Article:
With the stimulus debate heating up in Washington, librarians are wondering where (if anywhere) we fit in to the economic recovery plan. David Bigwood at Catablogging raised the question yesterday, and our own Jenny Levine pointed out that our Washington office is on the case.
But what about Library Technology specifically? As we've pointed out in previous posts, many libraries are being forced to use library improvement funds now in order to keep their facilities open and ensure that basic services can be provided. In other words, money that was, at this time last year, earmarked for technology improvements is now being spent on other things.
Unfortunately, the slowdown in economic growth has not slowed the growing popularity of new, bandwidth intensive technology. With public library use skyrocketing, libraries must be able to keep their technology infrastructure current in order to serve the needs of 21st century patrons.
Of course in the near-term, many states and localities and private sector organizations are experiencing difficult financial conditions, adversely affecting public, academic, school, and other libraries. But there is some hope as the Obama Administration’s stimulus package is expected to place some emphasis (and provide some cash!) on national broadband infrastructure build-out and aid to states and localities. And ALA’s Washington Office is working vigorously to include libraries in the relevant parts of the stimulus package. The Bill & Melinda Gates Foundation continues its hardware grants under its Opportunity Online program and just announced its intention to make broadband grants under this program. Finally, OITP continues its efforts to increase library participation in the E-rate program, both helping applicants through the application process and advocating for program simplification.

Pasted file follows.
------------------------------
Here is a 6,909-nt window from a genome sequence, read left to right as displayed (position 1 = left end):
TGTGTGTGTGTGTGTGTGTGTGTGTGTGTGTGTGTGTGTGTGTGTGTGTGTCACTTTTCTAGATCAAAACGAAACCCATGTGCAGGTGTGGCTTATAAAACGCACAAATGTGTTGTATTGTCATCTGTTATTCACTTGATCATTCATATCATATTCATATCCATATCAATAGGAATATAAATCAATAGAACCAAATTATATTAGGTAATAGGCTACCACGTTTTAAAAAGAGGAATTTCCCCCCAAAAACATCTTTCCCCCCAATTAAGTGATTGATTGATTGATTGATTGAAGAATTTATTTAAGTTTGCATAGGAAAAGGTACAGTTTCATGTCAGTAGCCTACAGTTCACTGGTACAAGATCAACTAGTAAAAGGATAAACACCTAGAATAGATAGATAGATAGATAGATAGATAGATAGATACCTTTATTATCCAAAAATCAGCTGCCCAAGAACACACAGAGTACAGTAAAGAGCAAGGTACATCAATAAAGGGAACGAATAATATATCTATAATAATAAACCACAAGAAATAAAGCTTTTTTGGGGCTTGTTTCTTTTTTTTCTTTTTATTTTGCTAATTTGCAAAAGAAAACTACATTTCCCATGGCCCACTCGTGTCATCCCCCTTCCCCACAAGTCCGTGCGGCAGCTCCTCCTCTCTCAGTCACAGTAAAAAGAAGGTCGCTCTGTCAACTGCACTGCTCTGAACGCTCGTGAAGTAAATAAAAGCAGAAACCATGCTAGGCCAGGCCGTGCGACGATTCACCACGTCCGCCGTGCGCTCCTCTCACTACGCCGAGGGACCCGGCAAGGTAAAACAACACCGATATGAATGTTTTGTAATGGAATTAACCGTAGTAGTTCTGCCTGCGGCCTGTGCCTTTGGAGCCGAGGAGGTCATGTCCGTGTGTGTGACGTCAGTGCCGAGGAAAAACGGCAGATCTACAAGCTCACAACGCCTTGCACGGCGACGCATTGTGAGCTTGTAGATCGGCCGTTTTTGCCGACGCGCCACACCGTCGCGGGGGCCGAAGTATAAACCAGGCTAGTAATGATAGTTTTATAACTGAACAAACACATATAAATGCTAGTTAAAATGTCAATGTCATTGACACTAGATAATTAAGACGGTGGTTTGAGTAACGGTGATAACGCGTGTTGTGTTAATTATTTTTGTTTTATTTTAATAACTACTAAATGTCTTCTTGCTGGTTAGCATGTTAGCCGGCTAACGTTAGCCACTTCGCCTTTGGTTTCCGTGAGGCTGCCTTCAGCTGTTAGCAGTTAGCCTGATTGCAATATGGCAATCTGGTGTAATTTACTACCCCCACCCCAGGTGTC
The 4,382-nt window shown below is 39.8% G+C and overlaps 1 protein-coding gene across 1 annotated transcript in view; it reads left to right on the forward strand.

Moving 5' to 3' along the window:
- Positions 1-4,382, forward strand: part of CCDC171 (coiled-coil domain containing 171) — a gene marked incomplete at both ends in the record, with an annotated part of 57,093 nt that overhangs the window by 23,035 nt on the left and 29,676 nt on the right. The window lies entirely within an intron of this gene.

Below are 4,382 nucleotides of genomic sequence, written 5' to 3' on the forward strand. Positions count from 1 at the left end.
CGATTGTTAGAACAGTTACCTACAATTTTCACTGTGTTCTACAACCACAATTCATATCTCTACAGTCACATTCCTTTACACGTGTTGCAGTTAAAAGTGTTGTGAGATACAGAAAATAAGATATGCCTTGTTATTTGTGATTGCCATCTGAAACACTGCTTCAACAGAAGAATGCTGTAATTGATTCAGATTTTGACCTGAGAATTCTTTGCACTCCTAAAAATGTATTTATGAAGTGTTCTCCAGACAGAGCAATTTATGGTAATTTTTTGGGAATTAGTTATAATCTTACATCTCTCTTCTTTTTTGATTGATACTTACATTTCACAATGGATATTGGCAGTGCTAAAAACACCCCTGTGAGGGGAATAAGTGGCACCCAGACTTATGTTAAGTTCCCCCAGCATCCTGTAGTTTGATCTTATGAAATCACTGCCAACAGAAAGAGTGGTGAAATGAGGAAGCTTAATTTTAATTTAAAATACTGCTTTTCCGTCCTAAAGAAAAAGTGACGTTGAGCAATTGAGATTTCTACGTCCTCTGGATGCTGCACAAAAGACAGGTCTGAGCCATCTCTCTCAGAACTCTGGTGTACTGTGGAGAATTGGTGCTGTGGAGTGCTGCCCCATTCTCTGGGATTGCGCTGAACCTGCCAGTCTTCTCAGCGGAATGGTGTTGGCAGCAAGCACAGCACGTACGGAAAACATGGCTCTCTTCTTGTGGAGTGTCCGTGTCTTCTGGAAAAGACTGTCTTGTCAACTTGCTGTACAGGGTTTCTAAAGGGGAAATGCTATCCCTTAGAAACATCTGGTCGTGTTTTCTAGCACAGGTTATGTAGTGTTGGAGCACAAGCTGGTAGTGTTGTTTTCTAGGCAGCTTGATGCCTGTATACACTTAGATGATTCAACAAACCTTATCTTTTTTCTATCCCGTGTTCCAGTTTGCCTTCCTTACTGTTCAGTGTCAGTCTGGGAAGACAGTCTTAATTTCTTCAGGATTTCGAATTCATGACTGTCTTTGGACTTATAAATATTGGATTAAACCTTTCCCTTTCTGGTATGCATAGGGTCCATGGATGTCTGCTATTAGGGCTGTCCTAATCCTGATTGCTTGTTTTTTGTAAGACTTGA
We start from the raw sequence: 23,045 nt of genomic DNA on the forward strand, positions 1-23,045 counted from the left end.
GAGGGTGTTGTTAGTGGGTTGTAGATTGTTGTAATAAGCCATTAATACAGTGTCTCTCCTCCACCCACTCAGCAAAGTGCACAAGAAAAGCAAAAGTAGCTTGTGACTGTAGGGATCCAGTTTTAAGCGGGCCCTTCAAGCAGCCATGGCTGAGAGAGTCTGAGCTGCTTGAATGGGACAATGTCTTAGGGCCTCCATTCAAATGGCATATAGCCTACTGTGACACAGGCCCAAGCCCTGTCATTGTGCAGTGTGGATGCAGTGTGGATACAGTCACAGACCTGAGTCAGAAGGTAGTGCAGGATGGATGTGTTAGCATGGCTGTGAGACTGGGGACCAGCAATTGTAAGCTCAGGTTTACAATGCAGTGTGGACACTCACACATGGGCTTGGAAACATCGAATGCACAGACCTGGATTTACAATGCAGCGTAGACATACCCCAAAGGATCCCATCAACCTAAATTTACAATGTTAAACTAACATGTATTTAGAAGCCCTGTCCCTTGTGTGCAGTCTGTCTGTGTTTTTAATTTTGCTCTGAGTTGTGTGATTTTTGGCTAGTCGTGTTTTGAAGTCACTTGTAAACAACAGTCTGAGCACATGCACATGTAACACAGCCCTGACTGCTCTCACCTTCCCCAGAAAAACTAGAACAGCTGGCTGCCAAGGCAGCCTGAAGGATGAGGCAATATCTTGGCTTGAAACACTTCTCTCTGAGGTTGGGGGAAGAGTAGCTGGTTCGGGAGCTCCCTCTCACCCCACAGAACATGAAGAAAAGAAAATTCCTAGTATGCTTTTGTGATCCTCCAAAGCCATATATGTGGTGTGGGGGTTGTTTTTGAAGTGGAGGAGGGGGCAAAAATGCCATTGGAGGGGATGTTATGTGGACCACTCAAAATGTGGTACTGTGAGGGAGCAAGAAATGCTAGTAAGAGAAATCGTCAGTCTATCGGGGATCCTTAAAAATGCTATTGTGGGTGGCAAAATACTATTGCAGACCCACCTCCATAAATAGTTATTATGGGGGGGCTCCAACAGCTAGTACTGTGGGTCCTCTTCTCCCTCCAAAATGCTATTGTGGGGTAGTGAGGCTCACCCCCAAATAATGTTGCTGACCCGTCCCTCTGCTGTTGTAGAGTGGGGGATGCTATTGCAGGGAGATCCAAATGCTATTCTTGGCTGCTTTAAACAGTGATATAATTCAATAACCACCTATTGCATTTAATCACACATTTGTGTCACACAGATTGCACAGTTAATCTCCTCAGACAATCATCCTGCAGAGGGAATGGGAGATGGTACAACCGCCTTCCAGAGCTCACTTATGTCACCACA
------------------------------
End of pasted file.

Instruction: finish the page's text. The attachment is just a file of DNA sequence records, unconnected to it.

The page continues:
I'm encouraged by this, but I really think its important that there are provisions for library technology specifically. Of course all aspects of library service are important, but with at-home broadband access becoming a luxury that more and more Americans cannot afford, it is crucial that public libraries are able to facilitate technology use and learning in their communities.
This goes way beyond people using library computers to send e-mail or update their Facebook status. As we mentioned in previous posts (and in the January issue of Library Technology Reports), many public libraries are the only source of free high-speed Internet access in their communities. The Internet is a resource for people looking for work. The Internet helps people research ways to save money and manage their household budget. The Internet helps people network with family members and institutions that can help them in times of need.
Including provisions for Library Technology in the stimulus would not be "pork" or wasteful spending--it would make economic sense.